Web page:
White House Mulls Major Steps to Tackle Migrant Crisis

April 10, 2019 Updated: April 11, 2019

Amid a leadership shakeup in the top ranks of its immigration agencies, the White House is considering several major changes to immigration policies meant to stem the flow of illegal aliens into the country across the southwest border.

According to a senior administration official, the White House is weighing steps that would force changes to the current asylum system, which President Donald Trump and Republicans say are fundamentally flawed. The Trump administration is also reviewing the possibility of restricting remittances to Mexico and South America to remove some financial incentives to migration.

One policy on deck would offer a “binary choice” for illegal alien family units who claim asylum, the official said. The adults in the family unit would be given a choice to either go into long-term detention as a family until their asylum claim is adjudicated or to send their children to government shelters while the case is being decided.

The families who choose to stay together would surrender their rights to a limited 20-day detention period mandated by the decades-old Flores court settlement. The 20-day limit is the cause of the so-called catch-and-release loophole, which forces immigration authorities to release illegal aliens claiming asylum into the interior before their claims are adjudicated.

The vast majority of asylum claims are rejected but the migrants, once inside the United States, rarely show up for deportation proceedings and avoid capture by fleeing to sanctuary states. Immigration and Customs Enforcement (ICE) have released more than 120,000 into the interior so far this year. An estimated 1 million illegal aliens with final deportation orders currently reside in the United States.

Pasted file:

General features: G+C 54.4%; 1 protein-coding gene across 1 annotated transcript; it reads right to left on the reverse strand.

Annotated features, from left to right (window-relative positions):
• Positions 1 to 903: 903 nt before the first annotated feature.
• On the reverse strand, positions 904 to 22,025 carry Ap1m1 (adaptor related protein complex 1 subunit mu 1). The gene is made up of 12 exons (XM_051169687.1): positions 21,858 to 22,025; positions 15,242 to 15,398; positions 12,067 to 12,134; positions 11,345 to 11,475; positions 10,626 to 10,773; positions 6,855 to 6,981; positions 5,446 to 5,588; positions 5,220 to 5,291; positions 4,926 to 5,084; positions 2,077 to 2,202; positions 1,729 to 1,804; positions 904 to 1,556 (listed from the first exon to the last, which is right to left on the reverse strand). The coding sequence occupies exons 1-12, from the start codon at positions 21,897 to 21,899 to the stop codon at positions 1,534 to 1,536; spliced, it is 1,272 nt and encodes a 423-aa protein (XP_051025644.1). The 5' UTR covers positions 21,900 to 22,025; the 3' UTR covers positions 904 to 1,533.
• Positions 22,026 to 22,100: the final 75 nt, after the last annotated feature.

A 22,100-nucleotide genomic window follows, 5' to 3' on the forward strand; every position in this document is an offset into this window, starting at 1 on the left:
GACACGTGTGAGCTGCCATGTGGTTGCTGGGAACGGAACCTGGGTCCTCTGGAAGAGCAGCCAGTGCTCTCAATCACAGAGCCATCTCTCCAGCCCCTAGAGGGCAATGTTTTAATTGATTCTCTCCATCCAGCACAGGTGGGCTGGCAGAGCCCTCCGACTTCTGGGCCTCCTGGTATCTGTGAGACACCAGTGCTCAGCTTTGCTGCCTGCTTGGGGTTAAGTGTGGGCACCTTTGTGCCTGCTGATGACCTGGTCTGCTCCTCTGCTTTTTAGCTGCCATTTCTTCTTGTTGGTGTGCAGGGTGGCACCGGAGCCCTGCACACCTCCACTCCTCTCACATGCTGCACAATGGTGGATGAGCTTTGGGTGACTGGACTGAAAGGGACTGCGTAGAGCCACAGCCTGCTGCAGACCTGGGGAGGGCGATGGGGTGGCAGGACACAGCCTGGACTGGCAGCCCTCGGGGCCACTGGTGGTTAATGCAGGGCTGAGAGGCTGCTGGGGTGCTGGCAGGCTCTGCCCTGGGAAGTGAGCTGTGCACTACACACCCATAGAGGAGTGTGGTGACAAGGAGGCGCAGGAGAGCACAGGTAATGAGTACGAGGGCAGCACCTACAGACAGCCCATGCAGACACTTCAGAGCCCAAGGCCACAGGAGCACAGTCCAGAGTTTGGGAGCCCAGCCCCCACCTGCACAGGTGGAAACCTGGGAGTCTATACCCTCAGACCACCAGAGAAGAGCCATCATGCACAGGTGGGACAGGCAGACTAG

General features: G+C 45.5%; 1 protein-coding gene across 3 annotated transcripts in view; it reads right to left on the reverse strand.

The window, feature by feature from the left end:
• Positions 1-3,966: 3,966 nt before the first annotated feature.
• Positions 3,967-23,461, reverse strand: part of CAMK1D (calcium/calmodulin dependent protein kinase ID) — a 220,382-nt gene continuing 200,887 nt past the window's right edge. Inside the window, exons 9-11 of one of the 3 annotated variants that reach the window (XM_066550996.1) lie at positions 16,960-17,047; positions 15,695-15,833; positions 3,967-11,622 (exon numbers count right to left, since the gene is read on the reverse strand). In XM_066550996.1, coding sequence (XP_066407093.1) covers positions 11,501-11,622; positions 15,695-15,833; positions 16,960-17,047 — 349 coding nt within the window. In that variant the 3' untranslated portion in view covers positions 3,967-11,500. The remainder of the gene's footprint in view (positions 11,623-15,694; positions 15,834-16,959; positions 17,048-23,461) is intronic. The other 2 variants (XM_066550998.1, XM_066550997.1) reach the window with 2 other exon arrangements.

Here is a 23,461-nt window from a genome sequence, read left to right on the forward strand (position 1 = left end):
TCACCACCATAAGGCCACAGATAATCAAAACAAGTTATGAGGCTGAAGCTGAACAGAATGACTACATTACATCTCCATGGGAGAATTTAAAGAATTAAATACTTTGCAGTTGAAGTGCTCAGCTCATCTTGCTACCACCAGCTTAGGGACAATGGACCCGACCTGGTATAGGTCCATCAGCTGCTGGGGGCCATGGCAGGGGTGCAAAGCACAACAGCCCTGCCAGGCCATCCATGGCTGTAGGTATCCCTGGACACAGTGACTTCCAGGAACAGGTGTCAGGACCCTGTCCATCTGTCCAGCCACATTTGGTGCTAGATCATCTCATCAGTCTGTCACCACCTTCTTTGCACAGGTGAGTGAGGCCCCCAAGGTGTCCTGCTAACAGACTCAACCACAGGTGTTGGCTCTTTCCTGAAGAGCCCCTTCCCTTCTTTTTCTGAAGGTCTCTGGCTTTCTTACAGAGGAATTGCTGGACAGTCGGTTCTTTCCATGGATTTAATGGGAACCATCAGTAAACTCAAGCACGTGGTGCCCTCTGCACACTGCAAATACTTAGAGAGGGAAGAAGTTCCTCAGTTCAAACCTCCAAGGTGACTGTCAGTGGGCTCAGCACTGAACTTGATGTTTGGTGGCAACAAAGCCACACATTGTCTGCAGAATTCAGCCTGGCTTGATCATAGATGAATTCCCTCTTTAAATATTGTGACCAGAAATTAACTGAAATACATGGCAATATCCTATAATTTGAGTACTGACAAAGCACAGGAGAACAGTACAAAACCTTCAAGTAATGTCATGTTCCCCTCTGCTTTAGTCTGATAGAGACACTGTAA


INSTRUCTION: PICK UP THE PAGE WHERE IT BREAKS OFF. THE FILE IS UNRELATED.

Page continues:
“I think that the whole asylum rules, laws, and regulations have been taken advantage of by people that are very bad people, in many cases,” Trump said when asked about the binary choice policy for asylum seekers.

“These are the people running the cartels. They’re gaming the system; they have been for years. The only difference is our economy is now so strong that more people come up,” the president added.

The binary choice policy would shift the responsibility for family separations onto the illegal aliens themselves since each family would be offered a choice to stay together or be separated. The Trump administration faced fierce blowback in 2018 when Attorney General Jeff Sessions ordered that all aliens who break the law by crossing the border illegally be prosecuted for the crime. The “zero-tolerance” policy resulted in adults being prosecuted and separated from their children, the same procedure law enforcement follows when arresting and prosecuting U.S. citizens.

Democrats, aided by media outlets explicitly opposed to Trump, used the family separations as political ammunition to hammer the president. Trump was eventually forced to end the practice. On April 9, he said he would not reinstate the policy, but lamented not having the option, since migrants are coming to exploit the loophole.